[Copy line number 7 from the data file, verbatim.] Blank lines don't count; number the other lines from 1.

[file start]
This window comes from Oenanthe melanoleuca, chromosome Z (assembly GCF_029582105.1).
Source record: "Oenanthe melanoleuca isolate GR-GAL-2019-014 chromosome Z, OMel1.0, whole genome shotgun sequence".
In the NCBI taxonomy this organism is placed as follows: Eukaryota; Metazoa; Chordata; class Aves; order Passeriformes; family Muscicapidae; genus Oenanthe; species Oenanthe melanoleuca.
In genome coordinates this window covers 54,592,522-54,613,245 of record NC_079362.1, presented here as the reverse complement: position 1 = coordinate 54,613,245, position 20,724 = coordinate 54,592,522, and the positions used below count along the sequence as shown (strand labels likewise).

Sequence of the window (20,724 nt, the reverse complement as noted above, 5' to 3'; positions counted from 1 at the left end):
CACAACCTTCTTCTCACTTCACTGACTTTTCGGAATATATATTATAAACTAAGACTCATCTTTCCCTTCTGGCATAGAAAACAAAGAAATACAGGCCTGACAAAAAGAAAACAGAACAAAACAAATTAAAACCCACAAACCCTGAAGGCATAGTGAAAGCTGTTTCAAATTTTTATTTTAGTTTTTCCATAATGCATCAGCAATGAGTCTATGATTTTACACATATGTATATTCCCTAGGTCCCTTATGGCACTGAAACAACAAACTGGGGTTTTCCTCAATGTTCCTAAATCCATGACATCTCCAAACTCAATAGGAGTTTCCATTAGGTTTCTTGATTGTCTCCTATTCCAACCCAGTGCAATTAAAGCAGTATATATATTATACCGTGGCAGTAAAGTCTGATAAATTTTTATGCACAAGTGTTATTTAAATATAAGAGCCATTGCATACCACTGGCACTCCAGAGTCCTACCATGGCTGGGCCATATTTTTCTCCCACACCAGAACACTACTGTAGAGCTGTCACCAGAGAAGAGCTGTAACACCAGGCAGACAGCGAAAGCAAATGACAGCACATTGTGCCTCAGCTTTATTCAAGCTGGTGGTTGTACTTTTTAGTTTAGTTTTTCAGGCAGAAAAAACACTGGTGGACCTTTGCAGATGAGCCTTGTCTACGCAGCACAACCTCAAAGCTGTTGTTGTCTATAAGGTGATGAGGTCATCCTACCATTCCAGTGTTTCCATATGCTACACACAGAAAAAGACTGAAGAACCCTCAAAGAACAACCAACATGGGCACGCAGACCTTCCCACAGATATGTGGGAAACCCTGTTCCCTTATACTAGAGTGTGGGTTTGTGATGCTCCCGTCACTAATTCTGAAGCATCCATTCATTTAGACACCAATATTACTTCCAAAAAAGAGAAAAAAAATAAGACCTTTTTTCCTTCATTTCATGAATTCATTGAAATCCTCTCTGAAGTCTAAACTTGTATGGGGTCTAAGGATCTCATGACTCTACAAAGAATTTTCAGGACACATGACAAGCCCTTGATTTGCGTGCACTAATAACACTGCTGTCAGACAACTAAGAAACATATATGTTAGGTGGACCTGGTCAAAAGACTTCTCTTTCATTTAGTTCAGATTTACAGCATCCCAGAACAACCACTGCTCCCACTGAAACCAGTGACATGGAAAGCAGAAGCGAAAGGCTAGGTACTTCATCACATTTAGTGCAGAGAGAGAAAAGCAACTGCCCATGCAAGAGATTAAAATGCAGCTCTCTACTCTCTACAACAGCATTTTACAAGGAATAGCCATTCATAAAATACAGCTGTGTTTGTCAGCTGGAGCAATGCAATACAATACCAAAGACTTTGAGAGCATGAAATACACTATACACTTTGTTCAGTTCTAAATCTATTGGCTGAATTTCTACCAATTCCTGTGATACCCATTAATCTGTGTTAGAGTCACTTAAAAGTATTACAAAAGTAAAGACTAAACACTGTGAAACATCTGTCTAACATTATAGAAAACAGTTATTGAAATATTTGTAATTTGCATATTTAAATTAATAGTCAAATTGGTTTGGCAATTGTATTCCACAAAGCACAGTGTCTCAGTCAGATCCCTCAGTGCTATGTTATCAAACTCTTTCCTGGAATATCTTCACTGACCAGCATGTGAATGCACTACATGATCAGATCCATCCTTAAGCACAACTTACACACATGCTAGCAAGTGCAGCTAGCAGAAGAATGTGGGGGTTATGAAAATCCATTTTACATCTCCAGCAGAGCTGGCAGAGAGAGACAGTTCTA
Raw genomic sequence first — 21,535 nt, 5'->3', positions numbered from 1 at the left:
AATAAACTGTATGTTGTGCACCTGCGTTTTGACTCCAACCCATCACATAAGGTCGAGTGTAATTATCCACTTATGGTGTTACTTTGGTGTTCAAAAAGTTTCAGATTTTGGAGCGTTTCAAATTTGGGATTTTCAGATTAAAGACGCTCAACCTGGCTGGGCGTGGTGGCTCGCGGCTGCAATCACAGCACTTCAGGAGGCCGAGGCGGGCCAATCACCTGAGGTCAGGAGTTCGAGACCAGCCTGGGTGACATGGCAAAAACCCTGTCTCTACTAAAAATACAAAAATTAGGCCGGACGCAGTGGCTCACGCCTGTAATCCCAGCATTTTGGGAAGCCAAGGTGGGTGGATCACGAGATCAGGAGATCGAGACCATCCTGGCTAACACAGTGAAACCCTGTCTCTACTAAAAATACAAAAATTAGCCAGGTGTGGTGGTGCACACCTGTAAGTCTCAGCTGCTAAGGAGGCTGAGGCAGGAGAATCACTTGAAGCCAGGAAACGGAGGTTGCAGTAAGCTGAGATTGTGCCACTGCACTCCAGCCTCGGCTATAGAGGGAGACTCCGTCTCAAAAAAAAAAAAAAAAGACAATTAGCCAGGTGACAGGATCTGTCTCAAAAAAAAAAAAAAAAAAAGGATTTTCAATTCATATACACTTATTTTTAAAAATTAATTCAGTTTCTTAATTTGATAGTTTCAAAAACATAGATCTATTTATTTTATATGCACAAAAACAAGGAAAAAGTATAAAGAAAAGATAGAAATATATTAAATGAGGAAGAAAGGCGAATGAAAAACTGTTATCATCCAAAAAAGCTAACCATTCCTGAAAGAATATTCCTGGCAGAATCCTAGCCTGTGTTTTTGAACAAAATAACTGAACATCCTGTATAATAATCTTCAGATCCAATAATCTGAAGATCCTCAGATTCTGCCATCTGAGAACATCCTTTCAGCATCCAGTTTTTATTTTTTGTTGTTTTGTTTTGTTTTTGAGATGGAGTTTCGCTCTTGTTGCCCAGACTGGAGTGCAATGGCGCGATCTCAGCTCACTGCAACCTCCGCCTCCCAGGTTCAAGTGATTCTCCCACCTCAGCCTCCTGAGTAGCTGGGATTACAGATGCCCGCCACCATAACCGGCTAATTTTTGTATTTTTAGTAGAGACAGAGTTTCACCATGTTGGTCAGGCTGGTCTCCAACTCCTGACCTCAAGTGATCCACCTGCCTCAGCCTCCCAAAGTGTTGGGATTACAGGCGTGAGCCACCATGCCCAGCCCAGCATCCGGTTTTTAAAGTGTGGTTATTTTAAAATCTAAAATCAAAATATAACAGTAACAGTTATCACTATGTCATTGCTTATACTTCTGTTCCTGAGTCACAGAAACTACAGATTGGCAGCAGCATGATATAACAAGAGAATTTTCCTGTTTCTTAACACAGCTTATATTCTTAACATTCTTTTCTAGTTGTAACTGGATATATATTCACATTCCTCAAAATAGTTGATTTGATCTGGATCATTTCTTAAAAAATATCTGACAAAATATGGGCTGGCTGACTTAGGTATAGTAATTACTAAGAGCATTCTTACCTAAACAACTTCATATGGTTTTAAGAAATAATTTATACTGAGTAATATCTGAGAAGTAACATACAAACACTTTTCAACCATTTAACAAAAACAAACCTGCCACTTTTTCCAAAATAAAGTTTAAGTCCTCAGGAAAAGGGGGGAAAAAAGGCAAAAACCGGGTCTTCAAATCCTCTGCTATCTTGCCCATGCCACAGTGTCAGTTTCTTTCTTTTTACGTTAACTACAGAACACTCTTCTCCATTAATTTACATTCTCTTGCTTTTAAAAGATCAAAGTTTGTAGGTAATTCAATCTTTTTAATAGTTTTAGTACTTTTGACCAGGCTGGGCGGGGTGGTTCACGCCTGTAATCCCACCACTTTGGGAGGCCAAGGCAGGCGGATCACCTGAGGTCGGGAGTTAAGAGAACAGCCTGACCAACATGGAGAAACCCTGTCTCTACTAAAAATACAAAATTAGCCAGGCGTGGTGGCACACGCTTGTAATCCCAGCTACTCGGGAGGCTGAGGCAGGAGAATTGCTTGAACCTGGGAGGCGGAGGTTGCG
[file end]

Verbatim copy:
Raw genomic sequence first — 21,535 nt, 5'->3', positions numbered from 1 at the left: